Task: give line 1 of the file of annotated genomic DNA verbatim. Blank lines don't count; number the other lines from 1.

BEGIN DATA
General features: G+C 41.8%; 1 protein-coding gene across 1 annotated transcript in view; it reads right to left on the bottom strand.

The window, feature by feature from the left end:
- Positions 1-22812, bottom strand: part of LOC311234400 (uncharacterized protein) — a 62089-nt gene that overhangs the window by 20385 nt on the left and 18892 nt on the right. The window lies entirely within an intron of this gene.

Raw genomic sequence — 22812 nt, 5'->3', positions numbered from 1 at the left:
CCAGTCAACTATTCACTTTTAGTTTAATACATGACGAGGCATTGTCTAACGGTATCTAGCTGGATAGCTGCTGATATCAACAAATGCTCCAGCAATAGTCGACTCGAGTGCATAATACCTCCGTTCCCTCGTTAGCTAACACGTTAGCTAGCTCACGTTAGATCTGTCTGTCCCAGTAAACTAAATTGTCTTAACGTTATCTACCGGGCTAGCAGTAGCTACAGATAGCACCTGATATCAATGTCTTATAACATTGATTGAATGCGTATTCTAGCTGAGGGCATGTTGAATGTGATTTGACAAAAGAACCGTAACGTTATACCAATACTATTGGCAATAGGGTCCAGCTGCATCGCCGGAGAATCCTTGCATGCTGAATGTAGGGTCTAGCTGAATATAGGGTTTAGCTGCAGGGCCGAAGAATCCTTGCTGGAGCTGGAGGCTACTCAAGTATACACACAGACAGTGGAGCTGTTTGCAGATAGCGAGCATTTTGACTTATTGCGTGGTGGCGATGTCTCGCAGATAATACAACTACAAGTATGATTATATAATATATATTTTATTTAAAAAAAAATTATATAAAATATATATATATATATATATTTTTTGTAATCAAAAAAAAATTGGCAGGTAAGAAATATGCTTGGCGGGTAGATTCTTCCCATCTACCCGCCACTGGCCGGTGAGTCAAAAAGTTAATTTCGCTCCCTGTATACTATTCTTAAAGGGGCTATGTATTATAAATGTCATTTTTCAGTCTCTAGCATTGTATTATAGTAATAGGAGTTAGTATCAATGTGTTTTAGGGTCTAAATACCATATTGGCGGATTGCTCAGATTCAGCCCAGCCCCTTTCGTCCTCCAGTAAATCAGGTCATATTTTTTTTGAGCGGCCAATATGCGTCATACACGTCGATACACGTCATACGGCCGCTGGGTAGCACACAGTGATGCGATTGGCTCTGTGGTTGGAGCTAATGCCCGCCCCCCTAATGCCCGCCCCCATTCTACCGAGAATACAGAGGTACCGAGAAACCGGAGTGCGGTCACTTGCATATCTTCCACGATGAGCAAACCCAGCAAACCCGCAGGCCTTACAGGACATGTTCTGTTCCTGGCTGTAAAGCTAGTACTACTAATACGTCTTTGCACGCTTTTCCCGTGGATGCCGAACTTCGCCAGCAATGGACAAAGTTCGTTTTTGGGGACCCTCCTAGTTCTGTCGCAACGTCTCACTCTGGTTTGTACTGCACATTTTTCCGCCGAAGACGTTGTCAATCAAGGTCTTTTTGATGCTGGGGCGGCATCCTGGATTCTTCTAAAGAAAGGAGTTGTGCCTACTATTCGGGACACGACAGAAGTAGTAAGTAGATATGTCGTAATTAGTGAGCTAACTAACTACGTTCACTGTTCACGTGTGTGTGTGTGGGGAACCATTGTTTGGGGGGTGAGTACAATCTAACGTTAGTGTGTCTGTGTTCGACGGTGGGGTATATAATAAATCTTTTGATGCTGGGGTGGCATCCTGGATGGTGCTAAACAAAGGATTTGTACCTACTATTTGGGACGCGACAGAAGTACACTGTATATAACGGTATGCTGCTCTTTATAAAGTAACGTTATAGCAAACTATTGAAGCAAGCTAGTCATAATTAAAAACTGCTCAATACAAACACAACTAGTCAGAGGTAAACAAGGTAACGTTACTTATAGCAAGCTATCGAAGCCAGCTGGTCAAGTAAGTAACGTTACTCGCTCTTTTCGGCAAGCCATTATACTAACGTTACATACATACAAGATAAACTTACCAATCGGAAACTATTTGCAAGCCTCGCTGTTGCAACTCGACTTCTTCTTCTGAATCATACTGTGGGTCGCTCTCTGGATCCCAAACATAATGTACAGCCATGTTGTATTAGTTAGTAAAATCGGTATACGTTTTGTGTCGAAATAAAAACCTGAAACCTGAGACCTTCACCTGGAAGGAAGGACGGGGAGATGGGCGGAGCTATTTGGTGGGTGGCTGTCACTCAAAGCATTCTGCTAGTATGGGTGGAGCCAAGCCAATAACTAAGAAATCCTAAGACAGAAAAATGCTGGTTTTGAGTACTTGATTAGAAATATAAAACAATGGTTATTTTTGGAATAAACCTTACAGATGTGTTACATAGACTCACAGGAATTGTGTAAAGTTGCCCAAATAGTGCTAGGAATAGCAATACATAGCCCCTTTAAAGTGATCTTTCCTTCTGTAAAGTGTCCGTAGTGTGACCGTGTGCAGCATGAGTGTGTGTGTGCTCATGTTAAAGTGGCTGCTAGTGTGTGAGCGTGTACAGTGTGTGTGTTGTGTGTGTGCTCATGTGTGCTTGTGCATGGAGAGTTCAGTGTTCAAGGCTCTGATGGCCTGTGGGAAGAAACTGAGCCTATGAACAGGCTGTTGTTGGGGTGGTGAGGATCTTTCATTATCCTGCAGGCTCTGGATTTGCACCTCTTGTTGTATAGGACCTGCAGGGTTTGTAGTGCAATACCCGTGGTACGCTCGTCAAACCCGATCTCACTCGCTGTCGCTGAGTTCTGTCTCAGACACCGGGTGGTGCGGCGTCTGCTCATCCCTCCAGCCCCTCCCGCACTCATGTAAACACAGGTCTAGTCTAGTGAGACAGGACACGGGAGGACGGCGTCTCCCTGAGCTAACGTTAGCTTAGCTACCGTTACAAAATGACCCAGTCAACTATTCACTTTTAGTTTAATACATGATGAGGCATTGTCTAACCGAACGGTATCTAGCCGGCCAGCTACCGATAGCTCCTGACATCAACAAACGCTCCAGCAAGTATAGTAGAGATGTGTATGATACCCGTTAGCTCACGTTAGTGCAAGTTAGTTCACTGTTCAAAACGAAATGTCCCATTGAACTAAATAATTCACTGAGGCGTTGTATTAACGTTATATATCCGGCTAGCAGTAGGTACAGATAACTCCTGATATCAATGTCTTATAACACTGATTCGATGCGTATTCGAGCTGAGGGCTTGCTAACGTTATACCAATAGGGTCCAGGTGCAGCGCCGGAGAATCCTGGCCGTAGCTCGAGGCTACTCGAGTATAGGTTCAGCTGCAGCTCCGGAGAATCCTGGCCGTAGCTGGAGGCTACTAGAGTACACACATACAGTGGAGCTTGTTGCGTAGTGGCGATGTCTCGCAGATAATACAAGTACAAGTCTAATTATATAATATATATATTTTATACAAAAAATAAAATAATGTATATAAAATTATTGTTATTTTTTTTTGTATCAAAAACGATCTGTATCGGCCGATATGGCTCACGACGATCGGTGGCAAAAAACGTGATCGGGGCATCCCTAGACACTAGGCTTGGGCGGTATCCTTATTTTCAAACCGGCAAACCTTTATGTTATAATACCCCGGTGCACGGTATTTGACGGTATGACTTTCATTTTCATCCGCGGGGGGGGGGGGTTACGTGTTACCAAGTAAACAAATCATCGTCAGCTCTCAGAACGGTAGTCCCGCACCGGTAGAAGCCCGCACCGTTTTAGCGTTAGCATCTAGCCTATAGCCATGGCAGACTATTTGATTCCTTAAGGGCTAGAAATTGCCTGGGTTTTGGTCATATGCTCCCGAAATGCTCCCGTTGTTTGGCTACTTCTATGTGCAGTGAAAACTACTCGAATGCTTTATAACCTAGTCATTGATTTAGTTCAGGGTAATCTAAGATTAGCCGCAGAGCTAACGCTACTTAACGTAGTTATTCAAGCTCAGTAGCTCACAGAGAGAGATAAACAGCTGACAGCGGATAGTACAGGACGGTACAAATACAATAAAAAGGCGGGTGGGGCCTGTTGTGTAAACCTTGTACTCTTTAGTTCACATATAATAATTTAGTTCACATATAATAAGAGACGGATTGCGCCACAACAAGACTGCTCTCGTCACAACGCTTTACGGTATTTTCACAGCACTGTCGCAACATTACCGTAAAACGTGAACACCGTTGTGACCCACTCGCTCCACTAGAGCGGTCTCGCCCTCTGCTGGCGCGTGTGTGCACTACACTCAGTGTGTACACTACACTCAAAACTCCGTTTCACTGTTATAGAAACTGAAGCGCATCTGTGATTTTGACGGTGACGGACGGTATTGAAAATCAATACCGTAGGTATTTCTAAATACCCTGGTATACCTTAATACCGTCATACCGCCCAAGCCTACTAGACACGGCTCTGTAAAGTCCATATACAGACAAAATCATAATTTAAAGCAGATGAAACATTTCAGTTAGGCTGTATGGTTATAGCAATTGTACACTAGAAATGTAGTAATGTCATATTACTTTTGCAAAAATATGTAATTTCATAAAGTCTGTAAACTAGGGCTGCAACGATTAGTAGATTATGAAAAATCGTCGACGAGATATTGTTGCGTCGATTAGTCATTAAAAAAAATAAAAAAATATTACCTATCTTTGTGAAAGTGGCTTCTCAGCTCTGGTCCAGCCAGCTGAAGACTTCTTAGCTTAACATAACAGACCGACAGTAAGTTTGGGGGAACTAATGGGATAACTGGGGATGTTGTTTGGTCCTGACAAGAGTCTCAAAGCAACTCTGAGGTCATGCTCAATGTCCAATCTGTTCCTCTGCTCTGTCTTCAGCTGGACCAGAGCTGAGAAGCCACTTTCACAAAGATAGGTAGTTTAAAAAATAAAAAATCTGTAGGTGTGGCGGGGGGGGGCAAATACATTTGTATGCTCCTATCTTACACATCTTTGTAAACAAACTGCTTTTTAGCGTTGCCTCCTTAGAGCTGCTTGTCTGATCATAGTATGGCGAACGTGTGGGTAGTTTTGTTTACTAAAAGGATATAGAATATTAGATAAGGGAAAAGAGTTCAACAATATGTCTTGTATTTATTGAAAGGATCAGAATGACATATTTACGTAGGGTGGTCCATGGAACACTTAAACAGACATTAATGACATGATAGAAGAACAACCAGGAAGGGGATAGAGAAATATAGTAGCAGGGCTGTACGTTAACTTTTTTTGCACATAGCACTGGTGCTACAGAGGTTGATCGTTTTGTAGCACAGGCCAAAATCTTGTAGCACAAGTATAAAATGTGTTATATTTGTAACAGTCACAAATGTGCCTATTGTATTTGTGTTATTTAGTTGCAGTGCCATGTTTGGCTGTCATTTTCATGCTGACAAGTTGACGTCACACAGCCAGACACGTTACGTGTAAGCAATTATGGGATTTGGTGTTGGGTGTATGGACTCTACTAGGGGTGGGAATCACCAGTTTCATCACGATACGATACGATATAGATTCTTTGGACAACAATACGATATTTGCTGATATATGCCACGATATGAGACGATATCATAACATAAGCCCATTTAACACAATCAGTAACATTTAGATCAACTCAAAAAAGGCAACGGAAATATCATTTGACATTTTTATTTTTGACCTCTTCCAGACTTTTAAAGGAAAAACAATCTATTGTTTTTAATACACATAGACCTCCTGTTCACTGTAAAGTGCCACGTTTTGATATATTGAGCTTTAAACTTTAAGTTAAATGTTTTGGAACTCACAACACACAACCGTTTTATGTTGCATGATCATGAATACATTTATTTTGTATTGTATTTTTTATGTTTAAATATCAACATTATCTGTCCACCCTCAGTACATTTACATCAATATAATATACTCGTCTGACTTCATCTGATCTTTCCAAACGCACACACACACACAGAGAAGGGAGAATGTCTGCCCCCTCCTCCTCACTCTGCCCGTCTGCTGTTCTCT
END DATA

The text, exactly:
General features: G+C 41.8%; 1 protein-coding gene across 1 annotated transcript in view; it reads right to left on the bottom strand.